In Carolina Casualty Insurance Co. v. Red Coats, Inc. d/b/a Admiral Security Services, Inc., the U.S. District Court for the Northern District of Florida ruled that the cost to provide free credit protection services to individuals whose confidential medical information was contained on stolen laptop computers did not constitute “property damage” under two commercial general liability insurance policies.
The insured (Red Coats, Inc.), a full-service contract management company that provides security, janitorial and alarm services, entered into a contract with AvMed, Inc., a provider of health coverage plans to members and subscribers throughout Florida, to provide security services at AvMed’s Gainesville, Florida, facility. Shortly thereafter, two of AvMed’s laptop computers were stolen from its Gainesville facility. As HIPAA-protected information was contained on at least one of the stolen laptops, AvMed notified the affected subscribers/members and provided each of them with two years of free credit protection services.
AvMed thereafter filed suit against Red Coats, alleging that one of Red Coats’ security guards committed the subject theft (alleging claims against Red Coats for breach of contract, fraud, negligent hiring, retention and supervision, and vicarious liability). Red Coats then made claims against each of its five insurers (including two commercial general liability carriers, an employment practices liability carrier, and two crime carriers), all of which denied coverage. After Red Coats and AvMed settled their dispute, Red Coats’ employment practices liability carrier filed a declaratory judgment action, seeking a decree of no coverage. In response, Red Coats counterclaimed against each of its insurers. The parties filed cross-motions for summary judgment, which were decided by the court on April 22, 2014 (the crime carriers resolved prior to the disposition of summary judgment).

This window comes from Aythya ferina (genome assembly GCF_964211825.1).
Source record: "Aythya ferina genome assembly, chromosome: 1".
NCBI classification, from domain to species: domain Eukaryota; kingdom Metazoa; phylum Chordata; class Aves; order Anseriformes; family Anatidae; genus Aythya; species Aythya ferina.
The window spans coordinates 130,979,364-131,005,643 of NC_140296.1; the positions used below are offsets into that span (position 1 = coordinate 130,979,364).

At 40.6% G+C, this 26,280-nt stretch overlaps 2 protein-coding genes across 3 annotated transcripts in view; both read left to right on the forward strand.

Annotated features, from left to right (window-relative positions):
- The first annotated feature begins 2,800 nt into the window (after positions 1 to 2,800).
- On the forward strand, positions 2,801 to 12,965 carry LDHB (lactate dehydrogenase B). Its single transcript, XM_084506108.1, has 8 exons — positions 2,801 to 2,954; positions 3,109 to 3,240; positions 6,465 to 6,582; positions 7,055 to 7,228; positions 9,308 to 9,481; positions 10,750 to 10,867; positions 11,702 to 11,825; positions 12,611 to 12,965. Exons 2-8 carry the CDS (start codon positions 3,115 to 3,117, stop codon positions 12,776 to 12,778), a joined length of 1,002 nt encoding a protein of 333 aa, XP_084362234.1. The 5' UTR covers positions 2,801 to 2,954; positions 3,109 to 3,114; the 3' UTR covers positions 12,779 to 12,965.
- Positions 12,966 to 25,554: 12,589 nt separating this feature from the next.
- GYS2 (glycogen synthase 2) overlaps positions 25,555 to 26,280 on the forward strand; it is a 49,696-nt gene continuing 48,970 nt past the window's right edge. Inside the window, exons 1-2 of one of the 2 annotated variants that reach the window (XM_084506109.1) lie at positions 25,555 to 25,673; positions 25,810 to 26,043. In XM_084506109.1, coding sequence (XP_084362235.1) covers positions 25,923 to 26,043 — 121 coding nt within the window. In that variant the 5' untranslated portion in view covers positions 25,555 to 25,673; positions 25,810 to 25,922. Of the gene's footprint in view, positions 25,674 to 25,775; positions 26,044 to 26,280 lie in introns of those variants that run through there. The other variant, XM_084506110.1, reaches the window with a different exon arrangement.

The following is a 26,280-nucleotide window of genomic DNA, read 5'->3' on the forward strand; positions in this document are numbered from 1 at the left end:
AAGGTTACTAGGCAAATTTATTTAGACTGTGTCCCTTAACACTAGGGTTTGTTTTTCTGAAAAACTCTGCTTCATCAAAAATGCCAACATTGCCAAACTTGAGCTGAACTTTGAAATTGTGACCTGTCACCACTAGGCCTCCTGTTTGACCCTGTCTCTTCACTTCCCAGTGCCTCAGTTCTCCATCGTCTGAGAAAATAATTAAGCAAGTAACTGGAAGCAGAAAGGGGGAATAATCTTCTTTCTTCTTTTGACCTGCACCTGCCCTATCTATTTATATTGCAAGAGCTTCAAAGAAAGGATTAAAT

The commercial general liability policies defined “property damage,” in pertinent part, as “loss of use of tangible property that is not physically injured.” Notably, those policies specifically excluded from the definition of tangible property “electronic data,” defined as “information, facts or programs stored as or on, created or used on, or transmitted to or from computer software, including systems and applications software, hard or floppy disks, CD-ROMS, tapes, drives, cells, data processing devices or any other media which are used with electronically controlled equipment.”
The U.S. District Court for the Northern District of Florida ruled that, with regard to Red Coats’ commercial general liability policies, “the loss of use of the laptops was not the problem – AvMed has a lot of other laptops – the problem was that others could access the HIPAA data. At best, the only coverage would be [the] cost of getting new laptops; there would be no coverage for the HIPAA information and any other data or programs on them, since they would represent electronic data, which is expressly excluded from coverage. Simply put, this is not property damage in any ‘man on the street’ definition of the term. . . . [I]t is an economic loss claim which is not covered by the [commercial general liability policies].” The court also rejected Red Coats’ argument that coverage existed under its employment practices liability policy.
Red Coats has appealed the Northern District’s decision to the Eleventh U.S. Circuit Court of Appeals (with briefing to be completed by November 14, 2014).